Edtech News Round Up: Augmented Reality, Data Protections, And Accessibility

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Augmented reality, the influence of the GDPR, and designing for accessibility: it’s this week’s edtech news round-up.


Google Maps unveils its first-ever augmented reality interface

While there is no release date available yet, Google Maps has revealed what the future holds for the app.

Unlike the current version of Maps, where users rely on a somewhat unclear dot while in transit, Google suggests that the future of the app will be a camera-fueled augmented reality interface.

There are also hints toward the app providing business information in relation to anything in your direct view, which seems likely considering the recent extension of another Google-owned app, Google Lens.

GPS is not the only application required for this app to work, so Google also revealed their new initiative called the Visual Positioning System (VSP), which will be able to estimate the precise positioning and orientation of the user based on images gathered by smartphone.

Apple is reportedly removing apps that share your location data with third parties

Apple has recently made the decision to remove all apps from the App Store that have shared location data with third parties without the consent of the user. Doing so violates the App Store Guidelines.

The apps affected by the clampdown failed to relay enough information to their users about what happens following the collection of their data.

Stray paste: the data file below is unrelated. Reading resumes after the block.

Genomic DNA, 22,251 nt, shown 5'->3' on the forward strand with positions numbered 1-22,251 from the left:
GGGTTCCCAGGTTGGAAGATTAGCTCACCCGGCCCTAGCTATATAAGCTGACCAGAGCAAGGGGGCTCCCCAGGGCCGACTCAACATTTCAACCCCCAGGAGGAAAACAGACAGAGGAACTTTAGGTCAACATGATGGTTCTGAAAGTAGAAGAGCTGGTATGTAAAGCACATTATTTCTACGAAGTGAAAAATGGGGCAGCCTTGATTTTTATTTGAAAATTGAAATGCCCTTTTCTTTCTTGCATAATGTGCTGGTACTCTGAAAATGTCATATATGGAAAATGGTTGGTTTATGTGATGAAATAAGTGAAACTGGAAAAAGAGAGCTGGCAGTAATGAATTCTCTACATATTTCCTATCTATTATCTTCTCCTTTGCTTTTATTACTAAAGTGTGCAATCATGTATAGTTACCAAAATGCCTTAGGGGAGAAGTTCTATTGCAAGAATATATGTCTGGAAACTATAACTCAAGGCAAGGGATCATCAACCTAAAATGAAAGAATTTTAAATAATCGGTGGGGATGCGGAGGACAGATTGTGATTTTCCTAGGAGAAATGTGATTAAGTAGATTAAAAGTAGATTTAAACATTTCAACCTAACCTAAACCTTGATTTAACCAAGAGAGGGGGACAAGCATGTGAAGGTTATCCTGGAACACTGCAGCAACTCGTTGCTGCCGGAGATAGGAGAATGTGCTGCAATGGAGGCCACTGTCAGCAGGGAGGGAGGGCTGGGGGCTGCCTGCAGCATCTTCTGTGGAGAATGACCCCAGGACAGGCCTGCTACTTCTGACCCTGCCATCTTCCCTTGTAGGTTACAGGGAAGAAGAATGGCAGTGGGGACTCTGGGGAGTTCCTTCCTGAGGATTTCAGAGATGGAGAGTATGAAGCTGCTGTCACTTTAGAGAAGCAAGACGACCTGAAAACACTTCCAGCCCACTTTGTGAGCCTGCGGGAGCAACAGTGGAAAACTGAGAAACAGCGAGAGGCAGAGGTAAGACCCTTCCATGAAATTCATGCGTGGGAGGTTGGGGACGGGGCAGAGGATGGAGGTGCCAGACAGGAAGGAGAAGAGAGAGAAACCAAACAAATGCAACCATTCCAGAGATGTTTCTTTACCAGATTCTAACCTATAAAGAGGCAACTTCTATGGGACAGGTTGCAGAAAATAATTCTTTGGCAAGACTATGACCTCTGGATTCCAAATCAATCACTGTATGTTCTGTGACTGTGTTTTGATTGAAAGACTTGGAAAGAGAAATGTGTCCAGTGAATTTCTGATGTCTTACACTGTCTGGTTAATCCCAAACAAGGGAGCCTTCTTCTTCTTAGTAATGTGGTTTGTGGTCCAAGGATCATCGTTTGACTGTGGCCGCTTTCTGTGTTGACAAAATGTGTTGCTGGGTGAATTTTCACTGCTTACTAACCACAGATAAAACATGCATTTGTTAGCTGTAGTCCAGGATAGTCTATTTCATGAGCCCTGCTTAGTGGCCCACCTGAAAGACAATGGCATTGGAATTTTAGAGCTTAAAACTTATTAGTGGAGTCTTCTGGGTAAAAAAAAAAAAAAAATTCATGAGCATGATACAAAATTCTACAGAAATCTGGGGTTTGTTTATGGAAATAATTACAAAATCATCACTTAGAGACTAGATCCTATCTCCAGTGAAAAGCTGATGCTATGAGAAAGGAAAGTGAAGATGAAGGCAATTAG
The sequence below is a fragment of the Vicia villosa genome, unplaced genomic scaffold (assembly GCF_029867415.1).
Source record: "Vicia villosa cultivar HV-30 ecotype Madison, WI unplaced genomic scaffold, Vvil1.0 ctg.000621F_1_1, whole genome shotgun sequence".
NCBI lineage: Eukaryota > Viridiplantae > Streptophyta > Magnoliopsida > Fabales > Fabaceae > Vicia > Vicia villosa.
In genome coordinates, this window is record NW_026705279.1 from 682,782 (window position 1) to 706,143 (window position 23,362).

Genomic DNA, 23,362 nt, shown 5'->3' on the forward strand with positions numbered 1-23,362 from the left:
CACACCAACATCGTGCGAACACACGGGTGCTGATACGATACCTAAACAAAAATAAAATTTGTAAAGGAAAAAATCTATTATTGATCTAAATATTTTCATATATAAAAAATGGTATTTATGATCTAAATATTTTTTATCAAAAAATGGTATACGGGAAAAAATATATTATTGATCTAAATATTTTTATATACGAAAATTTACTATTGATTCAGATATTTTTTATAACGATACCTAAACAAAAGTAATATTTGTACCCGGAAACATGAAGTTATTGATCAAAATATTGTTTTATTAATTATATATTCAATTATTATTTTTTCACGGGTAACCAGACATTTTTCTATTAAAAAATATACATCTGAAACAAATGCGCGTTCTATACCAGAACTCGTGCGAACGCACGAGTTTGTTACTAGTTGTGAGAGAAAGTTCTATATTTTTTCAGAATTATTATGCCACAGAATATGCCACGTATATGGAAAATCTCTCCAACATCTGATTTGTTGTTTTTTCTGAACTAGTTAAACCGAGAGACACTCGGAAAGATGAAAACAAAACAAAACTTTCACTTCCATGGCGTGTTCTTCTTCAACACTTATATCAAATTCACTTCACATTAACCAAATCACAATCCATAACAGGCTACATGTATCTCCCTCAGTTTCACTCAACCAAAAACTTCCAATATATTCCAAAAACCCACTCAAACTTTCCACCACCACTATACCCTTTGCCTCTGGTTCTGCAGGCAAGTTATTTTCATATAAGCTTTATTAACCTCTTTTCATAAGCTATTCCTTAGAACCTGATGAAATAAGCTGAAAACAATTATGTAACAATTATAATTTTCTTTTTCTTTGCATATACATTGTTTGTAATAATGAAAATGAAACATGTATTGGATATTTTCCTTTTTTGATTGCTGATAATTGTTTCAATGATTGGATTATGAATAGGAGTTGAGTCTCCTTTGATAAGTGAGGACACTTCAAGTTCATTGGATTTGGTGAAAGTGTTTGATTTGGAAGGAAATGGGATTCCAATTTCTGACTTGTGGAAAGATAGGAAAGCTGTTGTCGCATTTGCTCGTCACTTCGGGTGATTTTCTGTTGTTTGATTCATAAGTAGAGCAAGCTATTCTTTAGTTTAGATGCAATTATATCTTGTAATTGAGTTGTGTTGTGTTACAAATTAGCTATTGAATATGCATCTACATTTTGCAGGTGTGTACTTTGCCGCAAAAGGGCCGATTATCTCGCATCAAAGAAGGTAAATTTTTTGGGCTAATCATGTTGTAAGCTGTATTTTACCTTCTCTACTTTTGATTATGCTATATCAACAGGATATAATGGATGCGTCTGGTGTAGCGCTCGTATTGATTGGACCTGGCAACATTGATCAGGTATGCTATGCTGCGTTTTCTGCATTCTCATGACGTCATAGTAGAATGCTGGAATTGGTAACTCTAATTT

The enforcement of the App Store Guidelines likely relates to the General Data Protection Regulation (GDPR) that comes into effect on May 25th. This will mean that apps will have to ask permission before collecting data and then provide their users with information about how their data is being used.

Although these developers have been removed from the App Store they are able to resubmit their app once any code or other frameworks are removed that relate to location sharing with third parties.

Apple’s guidelines also strictly state that “Date collected from apps may not be used or shared with their parties for purposes unrelated to improving the user experience or performance connected to the app’s functionality.” (Apple, 2018)

How Can We Improve Accessibility Through Instructional Design? #DLNchat

Last Tuesday the #DNLchat community got together to discuss the future of Accessibility. The discussion was conducted through Twitter and involved the host, Edsurge, posting a series of questions relating to accessibility and institutions tweeting back their responses.

In order to understand what can be done to improve Accessibility, the group started by defining the term in how it relates to learners and educators. They defined it as follows:

“Accessibility starts with complying with standards and goes beyond by removing barriers for as many digital learners as possible. Universal design is a framework of principles to achieve accessibility for the greatest number of learners.”

The question that surfaced most often was “how can we improve accessibility through instructional design?”

#DNLchat-ters agreed that improving accessibility starts at the beginning of the design process. They continued the conversation by proposing different systems of processes that would help improve accessibility.

These would ultimately need to become embedded in design culture.

The #DNLchat community concurred that design and technology cannot offer a solution on their own: educators need to take responsibility and advocate for accessibility through their contracts and purchasing choices.


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